Here’s the part that’s hard for people that think that rights need a concrete source, especially the idea that for any system of rights to work, the source must be external to us. The argument is that if rights aren’t a concrete metaphysical concept handed to us, then each person can simply create their own concept of what is right.
As I’ve argued several times, there are lots of social structures that already exist where the rules are created and agreed upon but are not external to us. They aren’t concrete, they aren’t given, they are created.
Stop lights as an example. You come to an empty intersection and you can see you could easily cross without any risk. Why don’t you? Can’t you just assert that red lights don’t apply to you? Isn’t stopping bad for you if the intersection is clear? Why should society impose this rule upon you making you less efficent than you could be if you just decided that the rules don’t apply to you.
Because you know that the subjective concept of stop lights only works if everyone does it. You also know that the imposition upon you to stop actually makes your travel more efficient because without traffic lights chaos would ensue and the possibility of being harmed in a traffic accident increases.
So you abide by the social agreement of stop lights. No one had to hand this concept down to you, it’s a purely social convention that exists because if results it produces, but it only works when virtually everyone agrees.
Increase efficiency when measuring the system as a whole as district from individuals that might benefit from a chaotic system thus making society overall more efficient, even if it imposes on individuals.
It decreases the possibility of harm when (most) everyone adheres to the rules.
This is why when we see people callously run red lights people react violently because that increases the potential for harm, plus it’s just unfair, we follow the rules, shouldn’t everyone?
Rights are no different. They are social conventions that we agree to in order to achieve certain goals.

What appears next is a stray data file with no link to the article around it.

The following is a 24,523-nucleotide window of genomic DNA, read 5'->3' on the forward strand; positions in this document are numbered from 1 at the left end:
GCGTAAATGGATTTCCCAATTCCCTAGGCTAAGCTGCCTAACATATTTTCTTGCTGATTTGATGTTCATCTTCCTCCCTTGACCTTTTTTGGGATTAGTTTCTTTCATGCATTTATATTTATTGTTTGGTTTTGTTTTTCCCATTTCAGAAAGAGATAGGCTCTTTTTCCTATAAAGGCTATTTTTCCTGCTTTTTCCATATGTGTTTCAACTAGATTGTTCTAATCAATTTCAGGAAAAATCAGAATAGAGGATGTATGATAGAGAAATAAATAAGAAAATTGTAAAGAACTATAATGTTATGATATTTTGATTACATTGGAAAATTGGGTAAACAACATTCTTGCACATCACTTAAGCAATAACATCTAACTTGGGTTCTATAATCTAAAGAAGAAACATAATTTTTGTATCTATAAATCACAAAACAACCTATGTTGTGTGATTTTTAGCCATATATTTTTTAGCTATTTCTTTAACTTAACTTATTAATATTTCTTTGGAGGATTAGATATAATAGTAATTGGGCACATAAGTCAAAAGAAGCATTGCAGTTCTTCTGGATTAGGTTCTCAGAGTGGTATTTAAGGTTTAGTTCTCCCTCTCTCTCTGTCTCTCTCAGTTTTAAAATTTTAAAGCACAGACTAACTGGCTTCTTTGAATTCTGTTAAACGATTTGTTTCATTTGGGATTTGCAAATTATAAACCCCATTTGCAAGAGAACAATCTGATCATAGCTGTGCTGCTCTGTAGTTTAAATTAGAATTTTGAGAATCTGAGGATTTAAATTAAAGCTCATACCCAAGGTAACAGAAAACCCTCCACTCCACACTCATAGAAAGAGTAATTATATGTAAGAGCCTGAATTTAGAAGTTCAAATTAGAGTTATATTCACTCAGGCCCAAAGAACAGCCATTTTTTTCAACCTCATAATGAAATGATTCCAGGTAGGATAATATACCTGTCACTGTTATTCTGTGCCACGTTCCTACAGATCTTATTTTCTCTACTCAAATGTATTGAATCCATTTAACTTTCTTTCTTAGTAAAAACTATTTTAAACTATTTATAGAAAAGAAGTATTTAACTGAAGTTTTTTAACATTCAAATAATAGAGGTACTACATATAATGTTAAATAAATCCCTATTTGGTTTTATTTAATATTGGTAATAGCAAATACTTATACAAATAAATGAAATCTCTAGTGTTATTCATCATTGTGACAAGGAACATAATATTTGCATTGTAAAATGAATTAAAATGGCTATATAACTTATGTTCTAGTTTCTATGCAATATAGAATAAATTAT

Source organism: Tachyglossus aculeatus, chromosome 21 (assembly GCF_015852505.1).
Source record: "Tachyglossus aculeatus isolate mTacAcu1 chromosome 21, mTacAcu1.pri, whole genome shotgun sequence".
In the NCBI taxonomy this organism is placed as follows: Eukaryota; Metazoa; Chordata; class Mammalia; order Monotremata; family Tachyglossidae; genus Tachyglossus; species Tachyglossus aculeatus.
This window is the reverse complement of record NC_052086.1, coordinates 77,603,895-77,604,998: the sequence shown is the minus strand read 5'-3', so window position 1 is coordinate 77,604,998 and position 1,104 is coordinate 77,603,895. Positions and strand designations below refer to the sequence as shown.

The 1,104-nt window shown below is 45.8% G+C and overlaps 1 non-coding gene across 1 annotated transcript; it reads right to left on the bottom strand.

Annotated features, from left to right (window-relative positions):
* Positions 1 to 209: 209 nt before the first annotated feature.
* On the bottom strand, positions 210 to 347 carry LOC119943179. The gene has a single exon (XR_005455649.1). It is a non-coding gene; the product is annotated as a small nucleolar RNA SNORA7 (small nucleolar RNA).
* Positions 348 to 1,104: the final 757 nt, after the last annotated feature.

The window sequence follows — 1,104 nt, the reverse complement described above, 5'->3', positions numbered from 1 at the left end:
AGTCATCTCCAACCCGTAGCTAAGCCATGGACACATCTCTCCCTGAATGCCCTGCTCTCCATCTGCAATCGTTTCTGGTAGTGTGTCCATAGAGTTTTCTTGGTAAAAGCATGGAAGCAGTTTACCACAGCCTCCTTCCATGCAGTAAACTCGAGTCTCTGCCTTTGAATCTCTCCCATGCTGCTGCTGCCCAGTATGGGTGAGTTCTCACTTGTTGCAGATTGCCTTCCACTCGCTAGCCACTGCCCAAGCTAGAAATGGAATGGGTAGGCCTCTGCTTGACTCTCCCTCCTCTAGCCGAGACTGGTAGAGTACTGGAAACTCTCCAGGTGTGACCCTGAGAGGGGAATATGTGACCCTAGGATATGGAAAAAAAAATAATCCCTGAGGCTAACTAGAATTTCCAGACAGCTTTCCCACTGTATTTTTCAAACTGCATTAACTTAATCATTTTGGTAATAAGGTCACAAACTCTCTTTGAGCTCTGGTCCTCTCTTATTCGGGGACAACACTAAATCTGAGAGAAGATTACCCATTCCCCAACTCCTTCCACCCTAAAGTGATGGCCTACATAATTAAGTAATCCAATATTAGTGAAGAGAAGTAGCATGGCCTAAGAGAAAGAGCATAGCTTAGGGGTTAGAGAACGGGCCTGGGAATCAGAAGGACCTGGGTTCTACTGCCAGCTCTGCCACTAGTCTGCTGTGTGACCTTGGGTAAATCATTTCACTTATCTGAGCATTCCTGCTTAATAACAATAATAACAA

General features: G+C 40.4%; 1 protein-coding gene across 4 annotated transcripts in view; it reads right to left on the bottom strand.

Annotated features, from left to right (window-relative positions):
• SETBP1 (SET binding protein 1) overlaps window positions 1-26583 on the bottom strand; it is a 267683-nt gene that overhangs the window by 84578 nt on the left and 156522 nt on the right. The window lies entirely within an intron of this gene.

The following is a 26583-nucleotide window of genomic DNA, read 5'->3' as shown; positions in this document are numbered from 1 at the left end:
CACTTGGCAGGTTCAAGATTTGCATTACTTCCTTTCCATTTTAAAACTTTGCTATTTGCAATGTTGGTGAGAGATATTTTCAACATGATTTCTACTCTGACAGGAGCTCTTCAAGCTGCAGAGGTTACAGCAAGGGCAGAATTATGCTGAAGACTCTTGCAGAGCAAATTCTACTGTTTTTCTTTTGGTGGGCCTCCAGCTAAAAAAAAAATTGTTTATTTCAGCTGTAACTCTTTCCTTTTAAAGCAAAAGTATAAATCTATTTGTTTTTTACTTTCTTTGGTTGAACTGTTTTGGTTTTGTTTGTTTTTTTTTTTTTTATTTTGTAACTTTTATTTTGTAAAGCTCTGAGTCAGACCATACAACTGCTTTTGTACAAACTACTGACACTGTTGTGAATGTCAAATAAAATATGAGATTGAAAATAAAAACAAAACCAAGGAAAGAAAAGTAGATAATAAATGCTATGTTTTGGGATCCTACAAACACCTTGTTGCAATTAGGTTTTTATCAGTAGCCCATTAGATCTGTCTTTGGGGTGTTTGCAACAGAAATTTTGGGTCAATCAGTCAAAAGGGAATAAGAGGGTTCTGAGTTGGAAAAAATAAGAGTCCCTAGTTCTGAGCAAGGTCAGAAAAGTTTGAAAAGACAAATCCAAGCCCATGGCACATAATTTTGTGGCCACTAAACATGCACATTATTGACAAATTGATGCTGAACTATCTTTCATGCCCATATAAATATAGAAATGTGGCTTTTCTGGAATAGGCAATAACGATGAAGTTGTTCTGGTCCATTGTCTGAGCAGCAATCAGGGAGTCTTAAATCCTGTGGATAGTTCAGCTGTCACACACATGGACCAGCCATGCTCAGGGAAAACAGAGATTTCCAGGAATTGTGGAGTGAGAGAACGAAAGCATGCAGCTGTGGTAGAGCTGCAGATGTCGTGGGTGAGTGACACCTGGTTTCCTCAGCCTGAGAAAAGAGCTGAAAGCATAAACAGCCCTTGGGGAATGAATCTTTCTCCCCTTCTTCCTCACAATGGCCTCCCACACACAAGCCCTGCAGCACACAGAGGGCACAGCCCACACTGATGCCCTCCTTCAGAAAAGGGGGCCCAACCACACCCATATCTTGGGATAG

I’d argue that in Russia, China, and WWII Germany, they had severely limited rights (and some still do today).
The point is, the source for rights is how effective they are at achieving the goals of a free society whatever those goals are.
If those goals become something malevolent, like genocide then obviously there exists a contradiction. My guess is that Hitler valued his freedom, thus taking rights away from others creates a contradiction that is easily exposed and one much of the world understood and rose up in opposition to defeat (the social consequence of not valuing the rights of others).
Rights don’t exist independent of others and as such saying that you think that rights apply only to you, I’d argue that’s not a right. That’s a desire, a want, but it’s not a right.
If you were all alone, the concept of rights wouldn’t just be a waste of time, it’s something that wouldn’t even occur to you to ponder. It is only in the context of others that rights exist.
Would you waste your time explaining to a bear about to disembowel you that you have the right to go free? No, of course not. You can only negotiate your rights with people who are willing to contemplate the consequences of actions and the capacity to empathize.
Do you want other people to harm you against your will? (I’ll assume no…)
How best do you think the goal of avoiding harm can be accomplished?
I’d suggest that the concept of mutual rights exists because people understand that mutual respect of rights is one of the best ways to achieve the goal of being free from harm. Society develops a culture of rights and creates institutions to enforce rights and society as a whole benefits.
The other option is to rise to the position of supreme ruler so you can define what rights everyone has. I think America was founded on the idea that fighting over power and the capacity for a small group to decide the rules for everyone else was something the founders wanted to get away from.
Here’s where the real disconnect is.
Just define a handful of rights you think we should have.
Then tell me why you think that we should have those rights.
Whatever your definitions are there are quantitative and qualitative reasons which can be measured with respect to goals. The only question is, how do the rights you assert affect others? How will the rights you assert affect society?
So for instance.
You beleive that everyone should have the right to private property. There are qualitative and quantitative ways to measure the effects of such a right. If the result is positive and society benefits, then the experience should tell us that private property is good.
Now let’s say that you believe you should have the right to steal from people with red hair. How do you think that will work out?
Again, in simple terms imagine playing the game of Checkers and telling your opponent that you should get to go twice in a row, or move backward, how do you think that game will end?
Apologies if that wondered a bit, I’m still working out how to communicate this idea.